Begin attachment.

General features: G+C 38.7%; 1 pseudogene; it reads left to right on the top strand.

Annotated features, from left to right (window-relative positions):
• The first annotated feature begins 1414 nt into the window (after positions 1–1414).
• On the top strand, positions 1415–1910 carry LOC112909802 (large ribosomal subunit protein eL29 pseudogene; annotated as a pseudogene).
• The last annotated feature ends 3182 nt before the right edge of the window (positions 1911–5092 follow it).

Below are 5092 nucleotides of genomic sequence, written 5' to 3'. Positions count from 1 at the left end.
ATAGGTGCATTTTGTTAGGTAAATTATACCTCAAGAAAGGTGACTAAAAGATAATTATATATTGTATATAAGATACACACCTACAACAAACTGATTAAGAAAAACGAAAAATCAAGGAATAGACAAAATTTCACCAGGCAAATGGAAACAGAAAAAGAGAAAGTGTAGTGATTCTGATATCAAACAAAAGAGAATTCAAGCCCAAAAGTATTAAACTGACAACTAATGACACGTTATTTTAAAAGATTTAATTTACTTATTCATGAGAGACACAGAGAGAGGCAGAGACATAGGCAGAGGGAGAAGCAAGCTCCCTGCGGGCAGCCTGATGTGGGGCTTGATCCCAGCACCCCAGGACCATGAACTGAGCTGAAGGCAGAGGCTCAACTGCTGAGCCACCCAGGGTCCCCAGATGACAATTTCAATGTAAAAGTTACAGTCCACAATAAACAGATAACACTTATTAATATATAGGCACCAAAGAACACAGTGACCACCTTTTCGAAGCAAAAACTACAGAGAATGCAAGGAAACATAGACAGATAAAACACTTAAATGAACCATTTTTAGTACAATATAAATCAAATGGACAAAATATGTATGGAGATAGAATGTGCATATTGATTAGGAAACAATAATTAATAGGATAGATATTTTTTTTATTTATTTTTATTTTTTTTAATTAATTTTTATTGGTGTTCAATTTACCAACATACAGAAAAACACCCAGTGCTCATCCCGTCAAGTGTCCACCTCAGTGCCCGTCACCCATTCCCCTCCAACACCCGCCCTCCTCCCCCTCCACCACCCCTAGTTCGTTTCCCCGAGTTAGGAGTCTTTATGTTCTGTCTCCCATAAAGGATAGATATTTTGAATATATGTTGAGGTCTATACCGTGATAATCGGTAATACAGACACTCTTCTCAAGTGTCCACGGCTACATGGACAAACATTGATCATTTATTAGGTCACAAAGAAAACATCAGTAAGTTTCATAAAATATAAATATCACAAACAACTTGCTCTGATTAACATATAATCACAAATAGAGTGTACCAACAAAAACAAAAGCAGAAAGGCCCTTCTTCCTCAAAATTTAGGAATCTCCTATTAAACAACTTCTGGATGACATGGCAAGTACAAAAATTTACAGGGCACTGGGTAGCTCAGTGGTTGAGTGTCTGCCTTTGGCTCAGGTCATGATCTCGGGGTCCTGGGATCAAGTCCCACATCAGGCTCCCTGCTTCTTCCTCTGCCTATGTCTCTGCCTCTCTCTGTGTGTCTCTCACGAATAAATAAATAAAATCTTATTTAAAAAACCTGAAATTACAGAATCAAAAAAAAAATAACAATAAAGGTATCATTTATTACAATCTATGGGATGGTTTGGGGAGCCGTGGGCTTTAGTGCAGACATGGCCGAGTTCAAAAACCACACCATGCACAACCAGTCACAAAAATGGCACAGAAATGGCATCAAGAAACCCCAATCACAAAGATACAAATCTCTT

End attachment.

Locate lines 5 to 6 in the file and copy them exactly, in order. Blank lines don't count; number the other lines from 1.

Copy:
• The last annotated feature ends 3182 nt before the right edge of the window (positions 1911–5092 follow it).

Below are 5092 nucleotides of genomic sequence, written 5' to 3'. Positions count from 1 at the left end.